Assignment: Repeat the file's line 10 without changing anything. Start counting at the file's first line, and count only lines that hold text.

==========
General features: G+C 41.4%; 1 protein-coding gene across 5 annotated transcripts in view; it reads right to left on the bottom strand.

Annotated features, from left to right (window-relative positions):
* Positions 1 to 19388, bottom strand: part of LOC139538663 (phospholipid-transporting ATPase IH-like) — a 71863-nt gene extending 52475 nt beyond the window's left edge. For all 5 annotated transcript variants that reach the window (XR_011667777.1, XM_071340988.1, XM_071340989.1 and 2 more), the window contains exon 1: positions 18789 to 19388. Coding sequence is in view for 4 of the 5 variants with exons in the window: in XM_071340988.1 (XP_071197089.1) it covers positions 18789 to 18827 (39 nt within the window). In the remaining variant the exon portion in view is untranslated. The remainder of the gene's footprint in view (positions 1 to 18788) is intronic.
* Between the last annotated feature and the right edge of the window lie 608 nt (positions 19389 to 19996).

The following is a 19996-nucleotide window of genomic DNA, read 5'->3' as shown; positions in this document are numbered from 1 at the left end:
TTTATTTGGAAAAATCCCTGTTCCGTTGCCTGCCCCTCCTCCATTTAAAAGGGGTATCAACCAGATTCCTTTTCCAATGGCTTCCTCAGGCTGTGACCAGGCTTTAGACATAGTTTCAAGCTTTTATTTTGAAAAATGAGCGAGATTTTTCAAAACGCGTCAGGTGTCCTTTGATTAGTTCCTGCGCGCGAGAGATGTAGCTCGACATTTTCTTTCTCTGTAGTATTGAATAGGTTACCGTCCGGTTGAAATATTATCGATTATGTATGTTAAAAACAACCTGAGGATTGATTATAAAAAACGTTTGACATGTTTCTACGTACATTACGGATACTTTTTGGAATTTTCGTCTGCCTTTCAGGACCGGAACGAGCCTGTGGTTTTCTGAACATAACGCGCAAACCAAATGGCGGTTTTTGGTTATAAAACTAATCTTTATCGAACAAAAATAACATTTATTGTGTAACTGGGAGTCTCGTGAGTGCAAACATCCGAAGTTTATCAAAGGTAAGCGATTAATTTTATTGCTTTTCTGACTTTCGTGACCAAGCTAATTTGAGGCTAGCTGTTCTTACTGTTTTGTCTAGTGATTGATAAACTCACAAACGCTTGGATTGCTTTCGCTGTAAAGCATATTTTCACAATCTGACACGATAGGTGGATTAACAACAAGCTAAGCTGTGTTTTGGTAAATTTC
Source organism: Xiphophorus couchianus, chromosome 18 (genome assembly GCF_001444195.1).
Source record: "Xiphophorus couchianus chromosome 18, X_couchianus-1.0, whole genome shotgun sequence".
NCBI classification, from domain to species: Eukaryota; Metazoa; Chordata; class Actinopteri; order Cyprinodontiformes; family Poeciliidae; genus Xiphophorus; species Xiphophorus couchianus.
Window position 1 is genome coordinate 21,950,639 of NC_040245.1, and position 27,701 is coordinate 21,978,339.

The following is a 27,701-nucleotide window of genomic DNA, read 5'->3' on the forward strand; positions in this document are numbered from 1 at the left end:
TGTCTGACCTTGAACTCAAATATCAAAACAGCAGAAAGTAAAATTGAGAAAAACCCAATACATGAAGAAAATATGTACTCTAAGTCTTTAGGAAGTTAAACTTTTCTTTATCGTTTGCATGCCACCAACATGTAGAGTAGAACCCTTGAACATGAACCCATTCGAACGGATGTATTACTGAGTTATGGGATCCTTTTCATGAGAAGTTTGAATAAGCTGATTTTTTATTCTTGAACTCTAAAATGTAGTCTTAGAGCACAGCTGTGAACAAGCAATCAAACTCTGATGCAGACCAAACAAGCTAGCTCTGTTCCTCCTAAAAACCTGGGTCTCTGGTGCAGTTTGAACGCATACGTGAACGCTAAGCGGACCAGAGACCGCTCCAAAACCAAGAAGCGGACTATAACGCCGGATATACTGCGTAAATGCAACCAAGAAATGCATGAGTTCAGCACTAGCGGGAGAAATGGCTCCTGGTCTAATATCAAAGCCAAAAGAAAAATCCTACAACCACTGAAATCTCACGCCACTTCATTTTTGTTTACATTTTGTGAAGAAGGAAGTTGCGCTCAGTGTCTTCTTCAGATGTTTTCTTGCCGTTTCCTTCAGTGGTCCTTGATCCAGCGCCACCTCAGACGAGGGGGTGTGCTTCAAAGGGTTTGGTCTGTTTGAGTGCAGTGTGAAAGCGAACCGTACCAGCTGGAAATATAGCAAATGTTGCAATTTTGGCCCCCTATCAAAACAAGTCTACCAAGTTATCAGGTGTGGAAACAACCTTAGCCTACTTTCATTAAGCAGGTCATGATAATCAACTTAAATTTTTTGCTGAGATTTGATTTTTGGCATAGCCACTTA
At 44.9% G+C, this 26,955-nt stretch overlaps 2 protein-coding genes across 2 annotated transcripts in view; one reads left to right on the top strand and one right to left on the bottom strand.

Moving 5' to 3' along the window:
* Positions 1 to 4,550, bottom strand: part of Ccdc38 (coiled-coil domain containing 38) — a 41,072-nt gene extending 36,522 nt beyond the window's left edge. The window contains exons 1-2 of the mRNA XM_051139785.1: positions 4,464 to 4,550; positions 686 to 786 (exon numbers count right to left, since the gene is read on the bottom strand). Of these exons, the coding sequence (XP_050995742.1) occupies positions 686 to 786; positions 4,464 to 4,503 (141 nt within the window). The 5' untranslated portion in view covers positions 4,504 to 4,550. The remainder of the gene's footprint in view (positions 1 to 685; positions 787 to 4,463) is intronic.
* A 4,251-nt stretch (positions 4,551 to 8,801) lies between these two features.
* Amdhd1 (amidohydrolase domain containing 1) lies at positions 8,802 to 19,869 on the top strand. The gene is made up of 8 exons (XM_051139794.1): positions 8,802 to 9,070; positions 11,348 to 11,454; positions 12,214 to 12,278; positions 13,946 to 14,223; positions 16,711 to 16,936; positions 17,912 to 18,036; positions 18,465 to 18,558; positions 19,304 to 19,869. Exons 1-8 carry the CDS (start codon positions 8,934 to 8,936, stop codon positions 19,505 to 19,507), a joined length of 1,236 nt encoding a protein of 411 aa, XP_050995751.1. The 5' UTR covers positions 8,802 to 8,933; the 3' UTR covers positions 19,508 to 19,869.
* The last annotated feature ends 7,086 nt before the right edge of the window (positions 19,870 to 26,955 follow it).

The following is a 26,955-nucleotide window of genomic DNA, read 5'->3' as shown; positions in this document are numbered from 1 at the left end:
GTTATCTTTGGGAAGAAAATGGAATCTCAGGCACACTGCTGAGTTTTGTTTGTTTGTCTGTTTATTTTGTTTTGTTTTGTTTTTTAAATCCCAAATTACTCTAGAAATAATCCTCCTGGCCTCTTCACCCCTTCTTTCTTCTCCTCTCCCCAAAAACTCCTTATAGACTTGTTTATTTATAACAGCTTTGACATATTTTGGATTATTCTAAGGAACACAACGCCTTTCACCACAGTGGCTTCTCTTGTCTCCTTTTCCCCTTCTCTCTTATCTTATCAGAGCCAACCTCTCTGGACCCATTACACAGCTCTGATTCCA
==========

Window position 1 is genome coordinate 21,950,639 of NC_040245.1, and position 27,701 is coordinate 21,978,339.